# How to prove this inequality for the Hamiltonian operator?

I am trying to prove the following:

$$\langle\psi|\hat{H}|\phi\rangle\langle\phi|\hat{H}|\psi\rangle-\langle\psi|\hat{H}|\psi\rangle\langle\phi|\hat{H}|\phi\rangle\leqslant0.$$

I tried some ideas but could reach nowhere. I exploited the fact that $\hat{H}$ is hermitian, and thus the first term in the inequality became $\langle\phi|\hat{H}|\psi\rangle^*\langle\phi|\hat{H}|\psi\rangle=|\langle\phi|\hat{H}|\psi\rangle|^2$ and then by Cauchy Schwartz inequality, $|\langle\phi|\hat{H}|\psi\rangle|^2\leqslant\langle\phi|\phi\rangle\langle\psi|\hat{H}\hat{H}|\psi\rangle$,but I can see this just removes $|\phi\rangle$ from the game.

Another idea was to write $\hat{H}$ in the first term in outer product notation, this gives:$$\langle\psi|\hat{H}|\phi\rangle\langle\phi|\hat{H}|\psi\rangle=\sum_{i,j}E_iE_j\langle\psi|i\rangle\langle i|\phi\rangle\langle\phi|j\rangle\langle j|\psi\rangle$$I tried to work on this to get the inequality, but it got me nowhere.

Any help is appreciated.

• You're on the right track. But why not split it up in another way with Cauchy-Schwartz? Write $H = \sqrt{H} \sqrt{H}$ and give one square root to each of the vectors Psi and Phi. – Luke Jun 20 '17 at 14:59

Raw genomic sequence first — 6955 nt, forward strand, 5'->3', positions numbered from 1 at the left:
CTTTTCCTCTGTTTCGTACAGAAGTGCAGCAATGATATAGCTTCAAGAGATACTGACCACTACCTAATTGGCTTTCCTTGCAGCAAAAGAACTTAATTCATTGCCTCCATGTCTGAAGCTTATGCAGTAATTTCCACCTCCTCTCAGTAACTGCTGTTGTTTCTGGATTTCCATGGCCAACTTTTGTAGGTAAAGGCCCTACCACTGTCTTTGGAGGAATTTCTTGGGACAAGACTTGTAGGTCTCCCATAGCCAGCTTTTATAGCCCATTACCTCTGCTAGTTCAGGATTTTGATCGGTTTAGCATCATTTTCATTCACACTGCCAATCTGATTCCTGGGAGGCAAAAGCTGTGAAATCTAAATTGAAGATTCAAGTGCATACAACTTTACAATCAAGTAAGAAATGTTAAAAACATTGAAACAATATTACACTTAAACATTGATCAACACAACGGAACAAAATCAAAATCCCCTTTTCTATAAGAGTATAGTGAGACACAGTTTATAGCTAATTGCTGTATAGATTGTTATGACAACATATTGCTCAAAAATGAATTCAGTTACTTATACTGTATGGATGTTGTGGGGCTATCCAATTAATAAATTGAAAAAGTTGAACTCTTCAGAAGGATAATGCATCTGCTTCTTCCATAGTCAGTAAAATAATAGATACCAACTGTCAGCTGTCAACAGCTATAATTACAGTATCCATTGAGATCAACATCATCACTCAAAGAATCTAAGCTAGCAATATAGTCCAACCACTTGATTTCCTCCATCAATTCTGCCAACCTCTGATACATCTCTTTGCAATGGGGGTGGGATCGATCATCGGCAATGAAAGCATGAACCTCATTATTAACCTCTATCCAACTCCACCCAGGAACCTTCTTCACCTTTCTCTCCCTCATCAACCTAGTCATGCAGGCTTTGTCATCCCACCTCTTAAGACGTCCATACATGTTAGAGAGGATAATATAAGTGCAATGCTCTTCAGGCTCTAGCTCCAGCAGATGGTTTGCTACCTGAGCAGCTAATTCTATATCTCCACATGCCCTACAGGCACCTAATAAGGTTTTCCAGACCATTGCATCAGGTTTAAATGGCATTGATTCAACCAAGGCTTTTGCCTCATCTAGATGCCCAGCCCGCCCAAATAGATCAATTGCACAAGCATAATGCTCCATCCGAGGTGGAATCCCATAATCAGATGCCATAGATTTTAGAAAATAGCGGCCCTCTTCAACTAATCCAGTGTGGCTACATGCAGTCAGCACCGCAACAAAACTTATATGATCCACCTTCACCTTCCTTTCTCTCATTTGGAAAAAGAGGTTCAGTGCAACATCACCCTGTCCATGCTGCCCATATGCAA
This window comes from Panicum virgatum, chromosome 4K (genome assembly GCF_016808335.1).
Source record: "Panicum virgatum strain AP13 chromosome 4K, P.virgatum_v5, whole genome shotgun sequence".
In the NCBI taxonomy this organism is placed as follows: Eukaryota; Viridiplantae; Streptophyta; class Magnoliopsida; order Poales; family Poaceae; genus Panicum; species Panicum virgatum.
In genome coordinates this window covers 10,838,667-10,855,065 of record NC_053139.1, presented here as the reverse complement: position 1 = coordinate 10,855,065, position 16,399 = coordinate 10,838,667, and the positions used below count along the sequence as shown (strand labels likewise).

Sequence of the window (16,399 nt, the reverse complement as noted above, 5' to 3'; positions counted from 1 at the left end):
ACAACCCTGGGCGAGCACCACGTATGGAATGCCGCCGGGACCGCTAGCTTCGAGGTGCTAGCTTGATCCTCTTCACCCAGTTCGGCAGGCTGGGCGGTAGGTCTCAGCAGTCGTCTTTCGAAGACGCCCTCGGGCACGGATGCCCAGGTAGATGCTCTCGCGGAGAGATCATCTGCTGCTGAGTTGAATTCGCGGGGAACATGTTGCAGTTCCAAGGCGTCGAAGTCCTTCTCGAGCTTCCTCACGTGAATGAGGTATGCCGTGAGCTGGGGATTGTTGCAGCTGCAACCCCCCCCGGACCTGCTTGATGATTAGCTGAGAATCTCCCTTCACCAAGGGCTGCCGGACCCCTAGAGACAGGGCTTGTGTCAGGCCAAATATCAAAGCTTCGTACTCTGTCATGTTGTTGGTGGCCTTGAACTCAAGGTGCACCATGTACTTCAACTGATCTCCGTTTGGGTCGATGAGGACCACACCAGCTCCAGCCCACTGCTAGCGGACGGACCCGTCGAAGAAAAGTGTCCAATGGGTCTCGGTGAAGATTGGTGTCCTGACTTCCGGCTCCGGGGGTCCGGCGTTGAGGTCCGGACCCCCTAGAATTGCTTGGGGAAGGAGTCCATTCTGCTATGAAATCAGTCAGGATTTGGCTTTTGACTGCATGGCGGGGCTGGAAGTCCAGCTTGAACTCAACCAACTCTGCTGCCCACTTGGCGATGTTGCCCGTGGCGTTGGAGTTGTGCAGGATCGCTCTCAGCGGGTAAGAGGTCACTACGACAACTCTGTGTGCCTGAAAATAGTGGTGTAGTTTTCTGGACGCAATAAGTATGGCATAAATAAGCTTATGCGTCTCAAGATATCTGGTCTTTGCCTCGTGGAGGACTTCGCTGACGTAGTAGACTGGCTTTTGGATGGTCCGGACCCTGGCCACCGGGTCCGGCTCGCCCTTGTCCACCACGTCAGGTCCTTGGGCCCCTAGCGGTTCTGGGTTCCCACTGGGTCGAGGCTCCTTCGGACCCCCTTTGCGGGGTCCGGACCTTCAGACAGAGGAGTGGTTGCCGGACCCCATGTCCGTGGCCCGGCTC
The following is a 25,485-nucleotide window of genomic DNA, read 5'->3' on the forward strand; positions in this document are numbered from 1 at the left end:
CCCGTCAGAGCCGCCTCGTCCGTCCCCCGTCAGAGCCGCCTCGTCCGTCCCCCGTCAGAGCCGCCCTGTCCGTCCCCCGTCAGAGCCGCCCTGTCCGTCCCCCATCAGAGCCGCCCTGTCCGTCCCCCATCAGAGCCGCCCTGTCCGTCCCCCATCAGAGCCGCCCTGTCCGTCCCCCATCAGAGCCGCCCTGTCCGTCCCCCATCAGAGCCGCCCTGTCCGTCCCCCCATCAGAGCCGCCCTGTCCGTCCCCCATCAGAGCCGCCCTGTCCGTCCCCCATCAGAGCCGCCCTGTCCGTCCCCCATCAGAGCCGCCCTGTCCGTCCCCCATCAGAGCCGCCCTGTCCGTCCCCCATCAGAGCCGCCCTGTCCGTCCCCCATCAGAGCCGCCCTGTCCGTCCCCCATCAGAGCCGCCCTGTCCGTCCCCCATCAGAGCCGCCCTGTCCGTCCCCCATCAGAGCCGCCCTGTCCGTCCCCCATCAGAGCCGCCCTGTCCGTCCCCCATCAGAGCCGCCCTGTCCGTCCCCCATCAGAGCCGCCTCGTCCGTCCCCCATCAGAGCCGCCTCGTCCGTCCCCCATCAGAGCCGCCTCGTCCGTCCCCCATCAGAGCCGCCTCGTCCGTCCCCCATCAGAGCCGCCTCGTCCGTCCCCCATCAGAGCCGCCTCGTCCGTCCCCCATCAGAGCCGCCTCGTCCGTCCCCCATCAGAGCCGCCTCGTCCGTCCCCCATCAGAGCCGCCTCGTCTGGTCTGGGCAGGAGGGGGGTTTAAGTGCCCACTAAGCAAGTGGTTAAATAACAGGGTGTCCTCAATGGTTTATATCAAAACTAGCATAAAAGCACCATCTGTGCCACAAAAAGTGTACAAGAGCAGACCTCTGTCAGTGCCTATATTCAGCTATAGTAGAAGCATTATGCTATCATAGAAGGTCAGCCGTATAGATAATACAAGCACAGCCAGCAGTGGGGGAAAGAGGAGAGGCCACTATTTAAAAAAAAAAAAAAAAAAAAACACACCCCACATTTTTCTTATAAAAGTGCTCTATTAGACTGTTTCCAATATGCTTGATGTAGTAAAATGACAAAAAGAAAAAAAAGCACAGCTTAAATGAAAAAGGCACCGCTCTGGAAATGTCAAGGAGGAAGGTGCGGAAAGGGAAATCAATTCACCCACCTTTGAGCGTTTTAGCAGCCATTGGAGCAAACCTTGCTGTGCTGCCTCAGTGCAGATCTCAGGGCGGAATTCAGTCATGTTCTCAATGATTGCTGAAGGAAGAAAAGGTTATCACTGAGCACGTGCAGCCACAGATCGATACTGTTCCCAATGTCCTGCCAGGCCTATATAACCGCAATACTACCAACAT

• You can repeat this proof of the Cauchy–Schwarz inequality inserting $H$ in the middle of all scalar products. – Alexey Sokolik Jun 20 '17 at 15:04

1. 2D Counterexample: Assume $$\langle\psi| \psi \rangle ~=~1~=~\langle\phi| \phi \rangle, \qquad \langle\psi| \phi \rangle~=~0, \qquad \hat{H}~=~| \psi \rangle\langle\psi| -| \phi \rangle\langle\phi|.$$
2. OP's inequality is true for a semi-positive operator $\hat{H}\geq 0$, since then it has a well-defined square root $\sqrt{\hat{H}}$, and it becomes the standard Cauchy–Schwarz inequality.
• Please forgive my ignorance, but that hamiltonian seems to have a negative eigenvalue for $|\phi\rangle$, isn't it supposed to have positive eigenvalues only? – Tofi Jun 20 '17 at 15:49
• @VIP Usually the Hamiltonian is assumed to be bounded from below, for physical reasons. The result however holds only for positive operators, and therefore given an Hamiltonian $H$ bounded from below by $-m$, $m>0$, the result holds for the positive operator $H+m$. Physically, $H+m$ is equivalent to $H$, up to a rescaling of the ground state energy. – yuggib Jun 20 '17 at 16:25